The Centers for Disease Control and Prevention (CDC) estimate that 75 percent of those who are infected with hepatitis C were born from 1945 through 1965. People who were born in those years are called baby boomers, and they are five times more likely to have hepatitis C than the general population. (Although it is worth noting that the rising prevalence of hepatitis C in teens and young adults is creating a second wave of infections.)
I am a baby boomer. I acquired hepatitis C via a blood transfusion in 1988. Although I am now cured, I am surrounded by friends and peers who have or may have hepatitis C. Two family members have been diagnosed with it; one is now cured too.
Here is the CDC’s explanation for why baby boomers have high rates of hepatitis C:
“…(the reason) is not completely understood. Most boomers are believed to have become infected in the 1970s and 1980s when rates of hepatitis C were the highest. Since people with hepatitis C can live for decades without symptoms, many baby boomers are unknowingly living with an infection they got many years ago.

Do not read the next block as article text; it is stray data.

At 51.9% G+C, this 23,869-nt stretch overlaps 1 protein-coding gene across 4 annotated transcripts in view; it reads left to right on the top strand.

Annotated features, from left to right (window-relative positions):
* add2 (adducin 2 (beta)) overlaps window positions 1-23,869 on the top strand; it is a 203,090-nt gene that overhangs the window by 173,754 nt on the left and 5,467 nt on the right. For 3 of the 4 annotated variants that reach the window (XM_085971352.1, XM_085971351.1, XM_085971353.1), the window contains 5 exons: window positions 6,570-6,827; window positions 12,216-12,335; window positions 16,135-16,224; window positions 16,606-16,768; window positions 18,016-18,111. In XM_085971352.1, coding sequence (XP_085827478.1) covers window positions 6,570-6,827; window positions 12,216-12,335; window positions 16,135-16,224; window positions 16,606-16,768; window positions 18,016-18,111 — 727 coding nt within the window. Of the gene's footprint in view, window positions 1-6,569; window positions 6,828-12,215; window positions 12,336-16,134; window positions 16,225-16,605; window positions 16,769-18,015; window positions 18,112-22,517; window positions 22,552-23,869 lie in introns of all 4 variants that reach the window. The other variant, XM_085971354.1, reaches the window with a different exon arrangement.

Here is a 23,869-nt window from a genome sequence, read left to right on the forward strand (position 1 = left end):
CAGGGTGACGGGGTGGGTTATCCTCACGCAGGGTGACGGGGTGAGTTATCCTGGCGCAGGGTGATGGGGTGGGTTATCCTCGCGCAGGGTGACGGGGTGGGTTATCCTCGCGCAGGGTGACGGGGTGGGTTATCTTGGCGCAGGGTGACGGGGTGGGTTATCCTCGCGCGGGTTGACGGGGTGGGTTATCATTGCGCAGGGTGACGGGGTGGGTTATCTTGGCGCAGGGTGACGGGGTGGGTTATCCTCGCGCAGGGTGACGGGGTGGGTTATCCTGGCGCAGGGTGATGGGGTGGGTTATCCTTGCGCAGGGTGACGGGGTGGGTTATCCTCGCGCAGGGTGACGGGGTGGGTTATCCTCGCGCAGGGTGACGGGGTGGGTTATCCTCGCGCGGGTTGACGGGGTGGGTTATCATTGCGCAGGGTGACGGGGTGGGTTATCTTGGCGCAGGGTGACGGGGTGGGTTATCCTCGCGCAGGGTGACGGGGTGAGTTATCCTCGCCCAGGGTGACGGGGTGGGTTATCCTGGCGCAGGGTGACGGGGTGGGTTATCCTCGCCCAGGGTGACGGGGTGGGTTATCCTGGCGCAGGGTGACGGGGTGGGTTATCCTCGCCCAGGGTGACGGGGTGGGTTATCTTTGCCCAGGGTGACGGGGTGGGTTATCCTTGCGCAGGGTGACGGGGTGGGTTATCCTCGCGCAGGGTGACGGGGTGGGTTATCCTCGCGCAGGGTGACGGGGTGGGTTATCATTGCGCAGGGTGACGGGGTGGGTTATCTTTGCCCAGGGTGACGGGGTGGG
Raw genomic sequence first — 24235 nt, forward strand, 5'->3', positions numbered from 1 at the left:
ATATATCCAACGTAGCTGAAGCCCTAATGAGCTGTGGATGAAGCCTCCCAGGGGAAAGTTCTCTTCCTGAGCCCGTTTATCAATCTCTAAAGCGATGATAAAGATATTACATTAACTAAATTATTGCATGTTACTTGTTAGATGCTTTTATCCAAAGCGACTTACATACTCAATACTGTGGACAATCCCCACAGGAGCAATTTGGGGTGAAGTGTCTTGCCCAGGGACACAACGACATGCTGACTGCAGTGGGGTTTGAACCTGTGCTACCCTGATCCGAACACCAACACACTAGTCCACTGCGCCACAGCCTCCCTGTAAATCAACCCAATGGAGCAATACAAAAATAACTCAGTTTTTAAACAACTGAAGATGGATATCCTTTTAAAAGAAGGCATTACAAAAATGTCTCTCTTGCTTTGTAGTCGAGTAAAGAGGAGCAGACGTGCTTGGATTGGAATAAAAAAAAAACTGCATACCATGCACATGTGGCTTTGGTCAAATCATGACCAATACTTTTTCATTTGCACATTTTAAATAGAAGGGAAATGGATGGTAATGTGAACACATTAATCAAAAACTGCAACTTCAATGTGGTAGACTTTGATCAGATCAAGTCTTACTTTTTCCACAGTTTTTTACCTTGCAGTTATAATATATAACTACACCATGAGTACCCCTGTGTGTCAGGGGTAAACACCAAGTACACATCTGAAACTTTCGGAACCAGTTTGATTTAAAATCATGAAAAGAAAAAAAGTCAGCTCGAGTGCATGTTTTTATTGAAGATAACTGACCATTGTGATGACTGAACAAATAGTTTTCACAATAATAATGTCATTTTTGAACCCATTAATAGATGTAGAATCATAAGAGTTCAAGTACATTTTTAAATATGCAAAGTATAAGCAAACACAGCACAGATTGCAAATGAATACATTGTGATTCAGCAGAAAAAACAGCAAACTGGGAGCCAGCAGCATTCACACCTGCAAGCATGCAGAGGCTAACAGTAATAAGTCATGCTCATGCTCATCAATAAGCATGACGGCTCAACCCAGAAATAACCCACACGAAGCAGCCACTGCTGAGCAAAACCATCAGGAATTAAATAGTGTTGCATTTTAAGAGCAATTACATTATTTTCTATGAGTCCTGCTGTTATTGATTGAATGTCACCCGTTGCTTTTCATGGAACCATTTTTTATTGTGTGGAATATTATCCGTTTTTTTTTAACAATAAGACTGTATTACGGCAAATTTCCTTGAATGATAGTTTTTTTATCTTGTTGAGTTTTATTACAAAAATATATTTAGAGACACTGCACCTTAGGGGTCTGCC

Hepatitis C is primarily spread through contact with blood from an infected person. Many baby boomers could have gotten infected from contaminated blood and blood products before widespread screening of the blood supply in 1992 and universal precautions were adopted. Others may have become infected from injecting drugs, even if only once in the past. Still, many baby boomers do not know how or when they were infected.”
The aging of people with hepatitis C is a huge problem. This virus may remain silent for decades, but as we age, so do our immune systems. We may have been chugging along with minimal liver damage, but are suddenly hit with cirrhosis.
A recent presentation (Predictors of Inpatient Mortality and Resource Utilization of Elderly Patients with Chronic Hepatitis C in the United States) by Winnie Suen and colleagues at Digestive Disease Week 2015 confirmed this cause for concern. Chronic hepatitis C infection is a major cause of illness and death, and places a huge burden on our medical system.
The way around this is to screen baby boomers for hepatitis C, and treat those who have it. The newest hepatitis C treatments are tolerable. Lower risk of side effects means that all adults can be treated, regardless of age.
Identifying and treating baby boomers can be life restoring. Imagine a life where the fear of cirrhosis is lifted. Heck, that would free us up to listen to more Led Zeppelin.